N. T. Cerinthians. ) Now St. John affirms at the close of bis gospel that it was written that ye might believe that Jesus is the Christ, the Son of God. There was yet no doubt in the church, that the Christ, the Son of God, was of a divine nature, but the question was,whether he was pure deity, or of a compound nature, whether Jesus, a man, could be the Christ, the Son of God, which is constantly affirmed he was, in the New Testament. St. John therefore maintains against the Docetes, that the Christ the Son of God, was not pure Deity, whom they pretended their visible phantom to be; because no man bath seen God or pure Deity at any time, por can see him, John i. 18; vi. 46; 1 John iv.12, neither heard his voice nor seen his shape, John v. 37; but that

the Christ, the Son of God, was composed of matter as well as Deity, and was audible, visible, and tangible, 1 John, i. 1-3, as even the blood and water, which issued from his side testified, John xix. 34, 35. And if this testimony, which he calls the testimony of men, in his 1 Ep. v. 9. be not satisfactory, he affirms that the testimony of God is greater, who declares by his Spirit which dwells in his children, 1 John ii. 20, 27 ; iii. 24; iv. 4, 12, 13, that the Christ, the Son of God, did come by water and by blood—that Jesus come in the flesh is Christ -which if any one under such circumstances can deny, he will make God himself out a liar, though every body who believes on the Son of God, has this testimony of the Spirit for it in himself.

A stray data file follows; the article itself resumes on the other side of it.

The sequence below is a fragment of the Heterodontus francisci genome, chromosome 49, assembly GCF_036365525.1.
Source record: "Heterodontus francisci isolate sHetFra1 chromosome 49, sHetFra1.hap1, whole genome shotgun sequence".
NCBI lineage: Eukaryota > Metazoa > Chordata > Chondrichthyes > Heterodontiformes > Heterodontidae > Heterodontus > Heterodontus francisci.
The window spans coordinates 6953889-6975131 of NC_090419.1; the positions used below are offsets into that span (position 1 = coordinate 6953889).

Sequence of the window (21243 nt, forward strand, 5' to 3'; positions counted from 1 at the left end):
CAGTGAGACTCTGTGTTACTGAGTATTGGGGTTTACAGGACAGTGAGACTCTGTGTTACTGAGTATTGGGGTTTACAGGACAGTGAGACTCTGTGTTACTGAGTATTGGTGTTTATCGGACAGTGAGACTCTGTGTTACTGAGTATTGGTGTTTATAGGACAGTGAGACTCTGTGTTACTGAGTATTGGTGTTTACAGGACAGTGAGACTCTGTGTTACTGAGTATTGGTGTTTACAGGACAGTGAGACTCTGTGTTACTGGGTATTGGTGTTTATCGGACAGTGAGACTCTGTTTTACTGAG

Against the Cerinthians also the same testimony is directed, who made the Christ, the Son of God, merely a divine nature imparted to Jesus, which entered him at his baptism and departed at his death. But St. John affirms that the Son of God came not with water and blood, but by water and blood; that these were necessary elements of his constitution, and so essential, that it is the blood of Jesus Christ, the Son, which cleanseth us from all sin, 1 John, i, 7, as if it had been God's own proper blood, Acts xx. 28. Now as the man Jesus, and no other was the Son, which the Docetes and Cerinthians denied, the Docetes and Cerinthians denied the Son; and as God was the Father, in respect to the Son, in no other way than in begetting the man Jesus, they denied the Father. To deny Jesus was the Christ, i, e. to deny that Christ came by flesh, (as it may be translated according to the Hebrew idiom,) is the same as to deny that Jesus was the Son of God. For strictly speaking, the Christ or Anointed and the Son of God denote the same office, according to the marginal reading of the prediction, Ps. ii. 6, 7, and St. John,